Catch the Fair One doesn’t quite pull off its untidy ending, but it’s still an impressive bit of viscerally and emotionally pummeling cinema.
Integrating the texture of noir into a feminist revenge flick — tilting towards, but not exactly near an exploitation film — Catch the Fair One mines discursive topicality in its tale of a female boxer, Kaylee (real-life world champion Kali Reis in her debut, also co-credited on the story), who willfully infiltrates a sex trafficking ring in order to find her missing younger sister. Reis doesn’t quite play a version of herself, but there are multiple similarities: beyond the homonym names, both the actress/boxer and her character are fighters of mixed Native American and Cape Verdean ethnicity. This latter detail is crucial to the plot, as Kaylee first trains to survive and then inserts herself into an operation that specifically accommodates requests for indigenous women. Director Josef Kubota Wladyka slowly builds to the moment of her induction, establishing character and narrative with spare precision, allowing context to trickle in small snatches and casual interactions. The rug pull, then, comes when the anticipated intricacy of a vigilante long con is almost immediately upset, the film sticking to stark character work rather than orchestrating any larger scale genre noodling. Kaylee is instead thrown into a few different fires across the film’s remaining minutes (it runs less than 90 total), gathering both strength and mania as her carefully laid plans give way to action-reaction circumstances, the film’s physical and psychological violence ratcheting until its very end.
Catch the Fair One’s grungy, Rust Belt milieu ably supports both its genre inflections — honorable brawler wages uphill war against rich, industrial baddies — and its nuanced capitalist critique; it’s no accident that this low-budget production’s locations alternate between grimy gymnasiums, rotted train yards, the dank spaces of sex trafficking, and the opulent mansion libraries of those heading such operations. Wladyka imbues all of this with a distinct melancholy, often cutting to immaculately composed static shots of moody, evening-blue skies and wintry vistas, the images offering both calm and menace in their interludes. In truth, it’s nothing too removed from the go-to playbook for this brand of indie filmmaking, but it’s executed expertly here. There are a number of impressive headlight-lit scenes that punctuate the film’s dingier interiors, and the character work is economic and intelligently handled: Daniel Henshall is appealingly unsettled as one of the bad dudes here, creepily toeing the line of predator and prey, while the film only lingers with Reis long enough to accentuate her innate gravitas and pathos without asking her to indulge in any ill-advised, non-professional grandstanding (and which results in a remarkable, interior performance).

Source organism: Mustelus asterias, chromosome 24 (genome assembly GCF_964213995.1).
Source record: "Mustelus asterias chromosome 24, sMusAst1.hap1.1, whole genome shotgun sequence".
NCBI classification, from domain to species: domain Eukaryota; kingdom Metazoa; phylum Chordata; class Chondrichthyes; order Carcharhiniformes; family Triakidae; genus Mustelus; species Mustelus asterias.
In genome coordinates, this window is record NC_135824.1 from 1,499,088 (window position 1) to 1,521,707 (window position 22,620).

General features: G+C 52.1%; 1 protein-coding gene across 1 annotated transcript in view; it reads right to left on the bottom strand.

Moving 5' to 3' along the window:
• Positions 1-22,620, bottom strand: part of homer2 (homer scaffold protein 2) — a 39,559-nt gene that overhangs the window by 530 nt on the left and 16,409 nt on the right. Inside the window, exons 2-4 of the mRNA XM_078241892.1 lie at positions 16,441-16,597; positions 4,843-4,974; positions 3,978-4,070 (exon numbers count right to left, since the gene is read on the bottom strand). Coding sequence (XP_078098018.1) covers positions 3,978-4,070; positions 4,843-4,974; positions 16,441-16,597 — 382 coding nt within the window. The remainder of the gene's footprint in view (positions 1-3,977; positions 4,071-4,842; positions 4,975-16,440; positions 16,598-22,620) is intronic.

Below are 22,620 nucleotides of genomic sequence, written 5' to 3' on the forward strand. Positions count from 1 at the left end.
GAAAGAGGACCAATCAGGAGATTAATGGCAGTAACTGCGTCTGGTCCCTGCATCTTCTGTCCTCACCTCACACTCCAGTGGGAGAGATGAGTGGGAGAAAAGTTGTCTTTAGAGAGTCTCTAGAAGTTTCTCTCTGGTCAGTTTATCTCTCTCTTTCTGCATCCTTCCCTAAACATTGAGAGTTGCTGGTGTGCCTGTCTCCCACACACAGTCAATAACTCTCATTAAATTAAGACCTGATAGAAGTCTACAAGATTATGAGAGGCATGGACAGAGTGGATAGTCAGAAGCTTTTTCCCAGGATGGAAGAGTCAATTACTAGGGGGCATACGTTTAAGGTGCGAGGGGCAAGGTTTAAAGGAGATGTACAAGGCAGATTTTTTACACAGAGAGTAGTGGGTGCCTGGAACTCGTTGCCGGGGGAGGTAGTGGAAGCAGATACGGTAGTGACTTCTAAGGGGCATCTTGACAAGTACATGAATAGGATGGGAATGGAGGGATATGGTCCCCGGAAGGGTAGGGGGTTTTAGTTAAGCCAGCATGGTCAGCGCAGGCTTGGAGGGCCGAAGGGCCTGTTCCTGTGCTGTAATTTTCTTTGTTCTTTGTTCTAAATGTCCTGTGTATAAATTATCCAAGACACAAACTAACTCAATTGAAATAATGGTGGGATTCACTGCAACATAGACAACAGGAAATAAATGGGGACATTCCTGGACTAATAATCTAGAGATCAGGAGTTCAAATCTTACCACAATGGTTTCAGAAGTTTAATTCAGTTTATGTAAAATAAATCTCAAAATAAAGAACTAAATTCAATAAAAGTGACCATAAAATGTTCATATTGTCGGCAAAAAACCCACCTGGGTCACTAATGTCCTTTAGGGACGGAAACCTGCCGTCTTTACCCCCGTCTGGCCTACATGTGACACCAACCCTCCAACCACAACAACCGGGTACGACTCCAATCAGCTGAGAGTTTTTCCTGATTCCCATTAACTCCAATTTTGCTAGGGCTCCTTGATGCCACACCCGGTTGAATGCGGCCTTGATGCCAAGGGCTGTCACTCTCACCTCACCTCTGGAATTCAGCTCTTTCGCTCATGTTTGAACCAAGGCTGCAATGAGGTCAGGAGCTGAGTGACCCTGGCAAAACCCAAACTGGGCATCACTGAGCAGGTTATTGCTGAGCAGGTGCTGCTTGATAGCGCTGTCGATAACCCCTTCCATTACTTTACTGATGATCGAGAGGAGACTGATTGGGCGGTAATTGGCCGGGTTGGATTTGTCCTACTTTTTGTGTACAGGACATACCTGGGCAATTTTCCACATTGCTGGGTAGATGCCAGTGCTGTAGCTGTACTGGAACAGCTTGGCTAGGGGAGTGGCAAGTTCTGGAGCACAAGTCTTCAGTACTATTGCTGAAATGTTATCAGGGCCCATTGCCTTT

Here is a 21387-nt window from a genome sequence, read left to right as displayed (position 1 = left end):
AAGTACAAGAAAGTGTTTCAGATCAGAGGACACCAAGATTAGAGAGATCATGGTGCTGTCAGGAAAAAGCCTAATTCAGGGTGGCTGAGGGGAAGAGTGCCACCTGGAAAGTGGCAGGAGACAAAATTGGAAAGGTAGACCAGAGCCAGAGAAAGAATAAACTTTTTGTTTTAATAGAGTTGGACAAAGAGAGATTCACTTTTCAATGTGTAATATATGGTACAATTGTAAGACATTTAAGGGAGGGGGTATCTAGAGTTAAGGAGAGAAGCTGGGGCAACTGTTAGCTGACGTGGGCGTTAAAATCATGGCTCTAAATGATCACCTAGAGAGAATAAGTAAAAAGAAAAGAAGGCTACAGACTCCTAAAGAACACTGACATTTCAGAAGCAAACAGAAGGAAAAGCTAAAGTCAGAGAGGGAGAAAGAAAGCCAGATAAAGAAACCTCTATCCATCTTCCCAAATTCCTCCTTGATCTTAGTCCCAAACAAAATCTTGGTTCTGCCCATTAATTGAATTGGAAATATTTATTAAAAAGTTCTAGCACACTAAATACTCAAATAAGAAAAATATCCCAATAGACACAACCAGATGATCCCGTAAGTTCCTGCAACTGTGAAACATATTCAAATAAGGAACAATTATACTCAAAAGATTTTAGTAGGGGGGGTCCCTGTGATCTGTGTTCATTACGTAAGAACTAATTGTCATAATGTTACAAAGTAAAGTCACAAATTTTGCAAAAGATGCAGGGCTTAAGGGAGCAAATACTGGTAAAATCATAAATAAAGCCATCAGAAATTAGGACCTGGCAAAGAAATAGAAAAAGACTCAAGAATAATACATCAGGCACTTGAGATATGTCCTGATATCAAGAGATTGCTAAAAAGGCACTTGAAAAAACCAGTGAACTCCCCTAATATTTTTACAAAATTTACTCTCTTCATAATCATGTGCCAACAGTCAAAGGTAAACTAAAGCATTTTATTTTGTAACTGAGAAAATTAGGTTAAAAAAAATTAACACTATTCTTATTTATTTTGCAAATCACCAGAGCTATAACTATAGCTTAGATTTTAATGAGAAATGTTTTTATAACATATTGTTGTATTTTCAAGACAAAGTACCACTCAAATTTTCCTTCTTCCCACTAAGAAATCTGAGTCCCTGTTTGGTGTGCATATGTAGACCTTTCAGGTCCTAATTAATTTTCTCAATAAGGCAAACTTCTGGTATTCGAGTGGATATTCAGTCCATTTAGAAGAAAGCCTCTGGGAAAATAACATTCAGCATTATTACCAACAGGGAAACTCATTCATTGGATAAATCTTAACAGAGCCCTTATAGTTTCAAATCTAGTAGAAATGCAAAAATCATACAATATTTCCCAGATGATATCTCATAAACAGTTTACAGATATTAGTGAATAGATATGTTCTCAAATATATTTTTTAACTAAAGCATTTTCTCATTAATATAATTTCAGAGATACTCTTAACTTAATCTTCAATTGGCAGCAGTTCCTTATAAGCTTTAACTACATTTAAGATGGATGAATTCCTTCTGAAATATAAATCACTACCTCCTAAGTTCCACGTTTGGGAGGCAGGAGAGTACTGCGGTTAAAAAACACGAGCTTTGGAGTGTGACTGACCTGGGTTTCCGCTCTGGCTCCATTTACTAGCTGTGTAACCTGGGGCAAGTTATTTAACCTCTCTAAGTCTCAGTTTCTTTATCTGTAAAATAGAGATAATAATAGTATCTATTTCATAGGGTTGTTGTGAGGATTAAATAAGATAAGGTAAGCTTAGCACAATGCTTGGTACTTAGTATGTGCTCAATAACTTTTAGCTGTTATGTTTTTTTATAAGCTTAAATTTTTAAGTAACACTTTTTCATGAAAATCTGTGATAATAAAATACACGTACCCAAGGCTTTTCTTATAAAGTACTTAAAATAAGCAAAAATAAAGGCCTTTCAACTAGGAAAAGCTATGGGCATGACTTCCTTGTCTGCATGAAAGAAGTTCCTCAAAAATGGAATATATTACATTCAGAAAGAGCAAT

But while Catch the Fair One resists subscribing to any miserabilist indie template, managing to remain fairly singular throughout, it still stumbles. Several psychologies are too patly articulated, such as Henshall’s character’s castigation at the hands of his (upper) middle-aged father, or Kaylee’s fractured relationship with her mother due to substance use issues and fuck-up child syndrome. And for a film that seems to traffick in a sense of contemporary topicality — this is obviously a more serious and reality-based affair than the nutty Wayfair business, but there’s no denying the subject matter’s emergence in the cultural conscience — there’s oddly no explicit commentary here regarding the unattended epidemic of the disappearing of indigenous women across America. By the time any finality is reached, the film’s mixed plane of drama and vengeance begins to feel disappointingly limited; the result is that the film’s underdone elements begin to blur with its minimalist leaning. But if there’s a lack of tidiness to be found in Catch the Fair One’s bleak exeunt, it’s at least a mirror of the reality it seeks to depict, which is worth plenty enough in life and in cinema.
Originally published as part of Tribeca Film Festival 2021 — Dispatch 5.